As the summer weeks roll on, parents are often trying to find new ways to encourage their kids to play outside. Photography is a great way to get children excited about seeing wildlife and plants in a new way.
Children today are maturing in an environment entirely different than earlier generations. They have constant access to technological stimulation, which has largely come at the expense of outdoor experiences. As technology and media continue to be paramount in our lives, the understanding of our relationship with nature is often overlooked and forgotten.
Wildlife photography has the power to bring the natural world, foreign places and all that they encompass, to the viewer. Capturing tender moments between a mother tiger and her cub, or the delicate and deceiving beauty of a camouflaged praying mantis ready to ensnare a hummingbird. These photographs bring to life places and species that we may never otherwise see and appreciate. These moments captured on film elicit strong feelings and we are changed; suddenly, we are connected to a new place and new animals.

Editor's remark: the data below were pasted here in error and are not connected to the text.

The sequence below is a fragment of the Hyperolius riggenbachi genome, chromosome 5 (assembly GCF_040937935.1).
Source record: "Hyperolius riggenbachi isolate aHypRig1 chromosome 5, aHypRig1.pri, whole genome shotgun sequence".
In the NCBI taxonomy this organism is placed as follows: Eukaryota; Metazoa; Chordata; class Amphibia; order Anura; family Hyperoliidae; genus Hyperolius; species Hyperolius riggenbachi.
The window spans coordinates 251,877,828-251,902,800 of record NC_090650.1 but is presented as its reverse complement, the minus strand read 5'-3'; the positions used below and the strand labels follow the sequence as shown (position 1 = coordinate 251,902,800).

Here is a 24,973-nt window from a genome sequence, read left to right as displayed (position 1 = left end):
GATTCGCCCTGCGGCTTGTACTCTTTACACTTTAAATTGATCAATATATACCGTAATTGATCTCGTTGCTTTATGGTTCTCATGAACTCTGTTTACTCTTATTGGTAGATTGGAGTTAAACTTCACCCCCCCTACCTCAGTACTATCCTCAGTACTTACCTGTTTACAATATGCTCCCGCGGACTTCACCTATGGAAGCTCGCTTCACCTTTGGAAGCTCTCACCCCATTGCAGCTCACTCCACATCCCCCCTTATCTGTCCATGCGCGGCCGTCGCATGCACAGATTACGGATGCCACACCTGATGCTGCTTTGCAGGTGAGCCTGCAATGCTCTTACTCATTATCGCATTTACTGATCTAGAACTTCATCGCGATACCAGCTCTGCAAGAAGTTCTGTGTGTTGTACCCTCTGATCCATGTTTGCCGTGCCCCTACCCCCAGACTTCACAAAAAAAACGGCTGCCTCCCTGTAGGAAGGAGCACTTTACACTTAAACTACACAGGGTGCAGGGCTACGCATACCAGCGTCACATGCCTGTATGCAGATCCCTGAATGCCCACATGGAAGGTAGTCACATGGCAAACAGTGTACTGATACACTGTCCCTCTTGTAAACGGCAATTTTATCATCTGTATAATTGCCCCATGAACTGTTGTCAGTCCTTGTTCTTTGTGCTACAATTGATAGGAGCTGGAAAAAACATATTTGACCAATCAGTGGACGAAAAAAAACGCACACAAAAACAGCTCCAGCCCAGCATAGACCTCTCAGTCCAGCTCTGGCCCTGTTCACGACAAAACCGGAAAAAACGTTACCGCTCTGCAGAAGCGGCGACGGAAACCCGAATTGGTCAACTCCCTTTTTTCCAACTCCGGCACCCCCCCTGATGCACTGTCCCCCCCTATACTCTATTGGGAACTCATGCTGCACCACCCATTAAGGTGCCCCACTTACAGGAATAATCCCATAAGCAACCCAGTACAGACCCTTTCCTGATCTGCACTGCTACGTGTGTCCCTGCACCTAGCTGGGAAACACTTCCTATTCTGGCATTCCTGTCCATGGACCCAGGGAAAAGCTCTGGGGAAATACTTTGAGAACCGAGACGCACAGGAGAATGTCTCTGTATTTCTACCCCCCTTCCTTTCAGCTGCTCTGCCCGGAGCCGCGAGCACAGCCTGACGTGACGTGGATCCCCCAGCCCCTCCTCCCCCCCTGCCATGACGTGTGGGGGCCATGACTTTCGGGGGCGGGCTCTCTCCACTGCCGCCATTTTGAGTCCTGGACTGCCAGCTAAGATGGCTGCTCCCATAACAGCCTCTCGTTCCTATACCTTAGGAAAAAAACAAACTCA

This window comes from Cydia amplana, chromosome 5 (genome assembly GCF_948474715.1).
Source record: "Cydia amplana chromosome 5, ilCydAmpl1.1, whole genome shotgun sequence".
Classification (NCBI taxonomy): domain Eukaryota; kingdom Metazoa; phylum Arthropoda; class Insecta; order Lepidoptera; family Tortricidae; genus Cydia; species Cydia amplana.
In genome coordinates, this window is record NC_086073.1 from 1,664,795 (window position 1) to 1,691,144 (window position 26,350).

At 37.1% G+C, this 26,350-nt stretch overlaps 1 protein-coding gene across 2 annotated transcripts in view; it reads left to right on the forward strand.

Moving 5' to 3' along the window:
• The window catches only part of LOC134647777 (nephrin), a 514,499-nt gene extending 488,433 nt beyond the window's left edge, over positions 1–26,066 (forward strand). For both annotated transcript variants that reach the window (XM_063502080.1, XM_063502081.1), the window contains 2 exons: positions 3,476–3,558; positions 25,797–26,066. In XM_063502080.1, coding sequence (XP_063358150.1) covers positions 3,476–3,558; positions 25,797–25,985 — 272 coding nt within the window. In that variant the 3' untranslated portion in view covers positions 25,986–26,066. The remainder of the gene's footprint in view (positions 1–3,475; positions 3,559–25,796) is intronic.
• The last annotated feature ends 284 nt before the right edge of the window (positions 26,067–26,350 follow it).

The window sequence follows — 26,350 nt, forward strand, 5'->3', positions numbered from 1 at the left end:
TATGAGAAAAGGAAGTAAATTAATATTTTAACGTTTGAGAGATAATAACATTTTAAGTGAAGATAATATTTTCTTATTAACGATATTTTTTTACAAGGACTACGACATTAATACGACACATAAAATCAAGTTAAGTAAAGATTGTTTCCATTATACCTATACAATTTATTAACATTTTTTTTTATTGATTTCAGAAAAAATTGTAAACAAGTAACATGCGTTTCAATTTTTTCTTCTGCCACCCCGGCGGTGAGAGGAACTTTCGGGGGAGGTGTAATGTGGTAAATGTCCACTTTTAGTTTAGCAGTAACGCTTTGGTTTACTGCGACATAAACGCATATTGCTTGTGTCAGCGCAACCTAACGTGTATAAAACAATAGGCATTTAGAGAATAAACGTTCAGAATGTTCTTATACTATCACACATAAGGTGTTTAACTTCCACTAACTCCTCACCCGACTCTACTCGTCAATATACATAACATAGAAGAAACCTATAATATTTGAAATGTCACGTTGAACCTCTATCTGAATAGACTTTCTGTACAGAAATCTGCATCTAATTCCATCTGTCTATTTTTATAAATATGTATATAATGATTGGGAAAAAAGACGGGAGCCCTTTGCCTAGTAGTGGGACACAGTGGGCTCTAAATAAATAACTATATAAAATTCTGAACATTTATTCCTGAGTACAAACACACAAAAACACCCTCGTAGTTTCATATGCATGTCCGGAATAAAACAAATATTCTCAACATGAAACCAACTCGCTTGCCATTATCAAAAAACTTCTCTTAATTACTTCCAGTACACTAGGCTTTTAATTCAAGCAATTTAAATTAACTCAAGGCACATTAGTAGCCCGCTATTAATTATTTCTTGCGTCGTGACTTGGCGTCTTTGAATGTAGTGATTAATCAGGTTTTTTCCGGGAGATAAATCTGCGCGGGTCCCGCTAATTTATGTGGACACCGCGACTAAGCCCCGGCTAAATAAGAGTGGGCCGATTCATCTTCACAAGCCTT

At the heart of photography is observation. Dorthea Lange said, “The camera is an instrument that teaches people how to see without a camera.” It is a tool that simplifies and slows the world around you, while at the same time exposing the brilliance and emotion of nature. Not only does photography introduce the viewer to unfamiliar places, it is also a lesson in seeing. A picture can capture a moment that may have gone unnoticed without being a conscious observer and paying close attention. There is a notable difference when children explore and are asked to document plants and animals that they find. Suddenly there is a focus and a purpose, and the natural world becomes alive as children look closely and begin to see unique characteristics in the environment around them.
The need for conservation and protection of animals and their habitats is dire, and to ensure that children recognize the importance and urgency of this problem there must be an emotional connection. Wildlife photography provides children with an opportunity to see unfamiliar places and species, to learn about and identify with them. The intimacy between a wild animal family is one that children recognize and empathize with. These emotional connections are what will drive children to protect not only their local environment, but also the places and animals that they have only seen in pictures.